Journal of the Medical Library Association
Medical Library Association; University Library System, University of Pittsburgh
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Health sciences librarianship has historically benefited from avoiding critical conversations around the role of race in the profession, reflected through a select few number of articles on the topic. The purpose of this study was to add to this body of literature and apply a critical librarianship framework on the early scholarly record of health sciences librarianship and the legacy of integration within the Medical Library Association (MLA). Three Southern medical works and the integration views of Mary Louise Marshall, the longest-serving president of MLA from 1941 to 1946, were thematically and textually analyzed to redress the profession’s long-standing legacy with Whiteness and Black, Indigenous, and People of Color (BIPOC) representation. In reframing the historic past of MLA both through Marshall’s works and her views, the goal is to acknowledge ways in which the profession has impeded progress and present steps to remedy appropriate outreach for the future.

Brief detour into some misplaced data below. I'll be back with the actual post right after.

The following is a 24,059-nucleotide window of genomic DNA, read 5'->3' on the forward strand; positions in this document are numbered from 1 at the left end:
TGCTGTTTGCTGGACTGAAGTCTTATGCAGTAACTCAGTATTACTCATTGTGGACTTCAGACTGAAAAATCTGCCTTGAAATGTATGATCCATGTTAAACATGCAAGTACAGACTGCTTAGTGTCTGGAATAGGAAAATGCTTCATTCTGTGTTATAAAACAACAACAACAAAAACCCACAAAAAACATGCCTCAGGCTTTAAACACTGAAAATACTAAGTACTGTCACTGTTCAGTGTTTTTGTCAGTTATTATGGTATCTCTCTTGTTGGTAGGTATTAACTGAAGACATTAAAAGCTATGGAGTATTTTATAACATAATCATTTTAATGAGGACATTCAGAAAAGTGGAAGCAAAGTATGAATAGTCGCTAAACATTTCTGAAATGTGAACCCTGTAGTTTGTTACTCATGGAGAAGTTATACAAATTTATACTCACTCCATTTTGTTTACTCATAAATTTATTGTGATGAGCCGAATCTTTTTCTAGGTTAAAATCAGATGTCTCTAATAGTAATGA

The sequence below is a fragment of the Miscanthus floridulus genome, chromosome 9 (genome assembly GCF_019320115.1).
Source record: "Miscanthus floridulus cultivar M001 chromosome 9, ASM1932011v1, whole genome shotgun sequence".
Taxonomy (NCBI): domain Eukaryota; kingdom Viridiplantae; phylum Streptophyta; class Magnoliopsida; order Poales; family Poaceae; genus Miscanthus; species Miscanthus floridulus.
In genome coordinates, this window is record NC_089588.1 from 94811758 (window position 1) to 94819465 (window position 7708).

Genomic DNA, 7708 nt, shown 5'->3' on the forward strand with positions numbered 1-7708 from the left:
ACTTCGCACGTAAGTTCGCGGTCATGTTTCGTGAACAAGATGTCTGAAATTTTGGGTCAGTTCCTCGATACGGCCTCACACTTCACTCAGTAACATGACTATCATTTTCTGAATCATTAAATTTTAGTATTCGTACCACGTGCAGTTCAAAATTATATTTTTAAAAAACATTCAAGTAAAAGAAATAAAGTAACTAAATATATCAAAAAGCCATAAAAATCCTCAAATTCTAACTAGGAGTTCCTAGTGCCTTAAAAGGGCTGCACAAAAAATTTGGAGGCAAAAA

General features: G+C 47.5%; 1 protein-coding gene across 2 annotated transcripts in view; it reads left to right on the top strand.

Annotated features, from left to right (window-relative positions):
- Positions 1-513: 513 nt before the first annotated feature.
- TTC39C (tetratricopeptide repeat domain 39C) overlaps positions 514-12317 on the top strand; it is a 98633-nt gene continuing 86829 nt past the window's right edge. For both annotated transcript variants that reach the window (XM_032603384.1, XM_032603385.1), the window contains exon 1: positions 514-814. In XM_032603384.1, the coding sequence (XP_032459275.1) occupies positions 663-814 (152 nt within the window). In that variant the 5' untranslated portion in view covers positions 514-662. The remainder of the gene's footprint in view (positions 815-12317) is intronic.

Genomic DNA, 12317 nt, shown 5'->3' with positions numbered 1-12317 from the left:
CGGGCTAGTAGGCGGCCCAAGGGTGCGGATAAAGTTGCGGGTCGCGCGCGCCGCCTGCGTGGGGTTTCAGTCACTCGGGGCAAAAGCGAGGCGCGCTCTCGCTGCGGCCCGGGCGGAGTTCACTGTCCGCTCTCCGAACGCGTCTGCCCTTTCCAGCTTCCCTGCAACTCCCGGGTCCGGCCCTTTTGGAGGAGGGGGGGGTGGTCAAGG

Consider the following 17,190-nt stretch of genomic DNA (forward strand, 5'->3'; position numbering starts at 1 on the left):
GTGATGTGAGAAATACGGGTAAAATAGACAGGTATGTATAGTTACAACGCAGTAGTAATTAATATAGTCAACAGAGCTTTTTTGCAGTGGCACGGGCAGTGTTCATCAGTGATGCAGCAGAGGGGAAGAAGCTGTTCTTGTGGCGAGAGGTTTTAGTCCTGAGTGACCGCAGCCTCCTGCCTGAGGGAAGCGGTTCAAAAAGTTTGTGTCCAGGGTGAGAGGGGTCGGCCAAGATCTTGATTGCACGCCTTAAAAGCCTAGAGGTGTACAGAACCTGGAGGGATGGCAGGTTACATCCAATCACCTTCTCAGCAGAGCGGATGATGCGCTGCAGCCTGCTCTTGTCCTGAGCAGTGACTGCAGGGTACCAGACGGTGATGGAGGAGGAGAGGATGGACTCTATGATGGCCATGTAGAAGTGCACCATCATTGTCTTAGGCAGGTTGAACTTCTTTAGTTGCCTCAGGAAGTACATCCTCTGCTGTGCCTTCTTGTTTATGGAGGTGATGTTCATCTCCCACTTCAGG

Critical librarianship; Critical race theory; Historical revisionism; History of health sciences librarianship; Integration; JMLA; Library leaders; MLA; Whiteness in LIS
Race, Ethnicity and Post-Colonial Studies
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Proving the Proverbial Gadfly: Situating the Historical and Racial Context of Southern Medical Works by Mary Louise Marshall.
Journal of the Medical Library Association, 109(4),
Chicago, IL: Medical Library Association; University Library System, University of Pittsburgh.